The defendant next argues that the trial court erred in limiting the scope of Dr. Pope's testimony, and that the State's motion to exclude the testimony, filed on the second day of trial, was untimely. The State countered that the motion was timely because the issue was not ripe until the previous day, when the court denied the defendant's renewed motion to dismiss at the close of the State's case. The decision to admit or exclude expert testimony rests within the sound discretion of the trial court. State v. DeCosta, 146 N.H. 405, 407 (2001). "We will reverse this decision only if the appealing party can demonstrate that the ruling was untenable or unreasonable and that the error prejudiced the party's case." Id. (quotation omitted). Dr. Pope's May 23 report identified five opinions upon which he was prepared to testify. The court allowed Dr. Pope to testify regarding two of those opinions: (1) that the victim's "history of anorexia nervosa and bulimia nervosa . . . provides no evidence for or against the validity of her allegations of sexual abuse"; and (2) that the victim's "claim that she completely forgot the abuse (i.e. 'repressed' the memory) . . . raises serious questions about the validity of her allegations."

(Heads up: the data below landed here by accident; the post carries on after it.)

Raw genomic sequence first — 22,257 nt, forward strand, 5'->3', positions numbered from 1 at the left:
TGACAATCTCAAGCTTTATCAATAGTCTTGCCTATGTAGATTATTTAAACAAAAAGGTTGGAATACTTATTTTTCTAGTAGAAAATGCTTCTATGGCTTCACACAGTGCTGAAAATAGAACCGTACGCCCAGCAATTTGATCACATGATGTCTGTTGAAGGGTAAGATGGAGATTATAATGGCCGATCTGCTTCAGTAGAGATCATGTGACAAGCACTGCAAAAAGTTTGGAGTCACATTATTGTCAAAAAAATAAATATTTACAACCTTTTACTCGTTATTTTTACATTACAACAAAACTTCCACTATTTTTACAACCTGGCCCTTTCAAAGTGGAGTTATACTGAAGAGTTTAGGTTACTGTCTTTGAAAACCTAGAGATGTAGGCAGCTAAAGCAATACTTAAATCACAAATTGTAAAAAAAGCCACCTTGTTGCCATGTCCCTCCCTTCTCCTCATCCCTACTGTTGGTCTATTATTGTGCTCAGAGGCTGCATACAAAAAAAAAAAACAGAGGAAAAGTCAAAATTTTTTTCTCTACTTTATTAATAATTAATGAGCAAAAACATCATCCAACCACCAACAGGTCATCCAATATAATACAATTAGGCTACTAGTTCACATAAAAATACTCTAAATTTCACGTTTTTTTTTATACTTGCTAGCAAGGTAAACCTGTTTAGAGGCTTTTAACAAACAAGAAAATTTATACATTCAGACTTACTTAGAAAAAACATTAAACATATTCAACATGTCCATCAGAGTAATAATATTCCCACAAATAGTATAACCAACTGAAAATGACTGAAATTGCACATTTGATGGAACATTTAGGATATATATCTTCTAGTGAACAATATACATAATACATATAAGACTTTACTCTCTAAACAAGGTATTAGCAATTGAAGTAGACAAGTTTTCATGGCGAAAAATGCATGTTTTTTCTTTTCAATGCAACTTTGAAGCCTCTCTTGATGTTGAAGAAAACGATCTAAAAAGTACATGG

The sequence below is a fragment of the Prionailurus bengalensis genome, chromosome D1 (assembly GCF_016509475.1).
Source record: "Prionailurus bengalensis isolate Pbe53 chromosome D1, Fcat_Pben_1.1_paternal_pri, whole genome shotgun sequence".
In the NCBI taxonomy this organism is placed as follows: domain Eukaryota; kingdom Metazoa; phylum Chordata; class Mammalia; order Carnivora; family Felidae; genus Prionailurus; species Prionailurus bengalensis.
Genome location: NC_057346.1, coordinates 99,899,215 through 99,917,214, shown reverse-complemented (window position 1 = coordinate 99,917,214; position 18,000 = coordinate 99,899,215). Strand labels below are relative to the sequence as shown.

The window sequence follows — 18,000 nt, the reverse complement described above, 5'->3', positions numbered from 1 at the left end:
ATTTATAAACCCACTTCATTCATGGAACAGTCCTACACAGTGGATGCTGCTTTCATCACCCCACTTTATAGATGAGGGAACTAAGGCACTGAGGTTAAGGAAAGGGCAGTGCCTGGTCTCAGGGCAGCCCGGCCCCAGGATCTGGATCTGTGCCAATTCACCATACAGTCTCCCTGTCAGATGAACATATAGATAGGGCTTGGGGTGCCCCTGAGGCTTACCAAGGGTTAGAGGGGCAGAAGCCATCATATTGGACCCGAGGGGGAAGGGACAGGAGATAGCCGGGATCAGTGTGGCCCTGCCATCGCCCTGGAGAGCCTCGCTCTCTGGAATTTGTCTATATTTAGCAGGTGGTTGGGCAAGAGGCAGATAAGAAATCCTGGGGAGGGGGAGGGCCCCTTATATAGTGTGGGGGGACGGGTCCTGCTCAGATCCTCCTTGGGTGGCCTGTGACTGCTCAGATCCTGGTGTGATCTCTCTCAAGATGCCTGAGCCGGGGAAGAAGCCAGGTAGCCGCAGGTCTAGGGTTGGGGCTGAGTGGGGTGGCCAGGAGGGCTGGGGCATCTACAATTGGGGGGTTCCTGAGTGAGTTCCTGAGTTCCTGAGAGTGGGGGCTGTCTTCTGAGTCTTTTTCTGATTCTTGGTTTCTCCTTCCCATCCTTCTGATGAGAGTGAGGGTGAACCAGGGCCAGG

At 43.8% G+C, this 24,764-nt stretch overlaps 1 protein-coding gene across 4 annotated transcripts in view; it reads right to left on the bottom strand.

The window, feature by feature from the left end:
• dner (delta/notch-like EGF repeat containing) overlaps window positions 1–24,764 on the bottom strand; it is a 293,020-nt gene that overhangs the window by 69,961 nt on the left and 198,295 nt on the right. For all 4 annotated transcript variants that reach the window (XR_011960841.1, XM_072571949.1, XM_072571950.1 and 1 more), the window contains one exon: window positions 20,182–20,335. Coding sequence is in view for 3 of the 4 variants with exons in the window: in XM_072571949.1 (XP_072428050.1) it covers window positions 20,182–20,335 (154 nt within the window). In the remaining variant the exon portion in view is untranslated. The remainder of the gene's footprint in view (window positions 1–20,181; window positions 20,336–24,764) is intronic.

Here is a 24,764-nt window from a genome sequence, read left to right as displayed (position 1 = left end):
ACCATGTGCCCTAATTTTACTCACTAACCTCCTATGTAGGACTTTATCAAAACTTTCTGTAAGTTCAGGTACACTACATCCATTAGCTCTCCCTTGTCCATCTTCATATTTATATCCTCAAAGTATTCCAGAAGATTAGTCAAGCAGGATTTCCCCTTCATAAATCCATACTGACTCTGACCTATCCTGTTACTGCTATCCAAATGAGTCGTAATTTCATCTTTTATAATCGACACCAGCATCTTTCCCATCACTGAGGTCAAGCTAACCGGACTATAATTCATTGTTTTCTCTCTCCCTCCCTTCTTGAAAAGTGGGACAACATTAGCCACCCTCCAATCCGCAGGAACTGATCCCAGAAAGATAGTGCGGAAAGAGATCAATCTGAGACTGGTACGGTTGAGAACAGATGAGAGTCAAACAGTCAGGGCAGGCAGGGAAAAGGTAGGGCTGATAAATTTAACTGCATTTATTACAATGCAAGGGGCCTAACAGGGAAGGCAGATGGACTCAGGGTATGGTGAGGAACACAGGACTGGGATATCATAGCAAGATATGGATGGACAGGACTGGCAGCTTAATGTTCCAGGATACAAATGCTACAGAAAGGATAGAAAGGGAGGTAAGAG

The trial court precluded Dr. Pope from testifying regarding his remaining three opinions: (1) that the victim's "delay in reporting her putative sexual abuse provides no evidence either for or against the validity of her allegations"; (2) that the defendant's "response, upon first hearing the allegations against him, provides little evidence for or against the validity of the allegations"; and (3) that the victim's "shifting version of the story provides little evidence for or against the validity of the allegations."

         New Hampshire Rule of Evidence 702 governs the admissibility of expert testimony. State v. Cort, 145 N.H. 606, 611 (2000). Under Rule 702, expert testimony is admissible "[i]f scientific, technical, or other specialized knowledge will assist the trier of fact to understand the evidence or to determine a fact in issue." N.H. R. Ev. 702. The trial court ruled that Dr. Pope's testimony regarding these three issues would not assist the jury in assessing the victim's credibility. See State v. Cote, 129 N.H. 358, 369 (1987) (duty to determine witness credibility belongs to jury). Based upon this record, we conclude that the trial court sustainably exercised its discretion in concluding that Dr. Pope's testimony would not assist the jury in determining the weight to be given to the victim's delayed disclosure, the defendant's reaction to her allegations, or the inconsistencies in the victim's disclosures. See DeCosta, 146 N.H. at 407.

         Affirmed.

          HICKS, BASSETT, and ...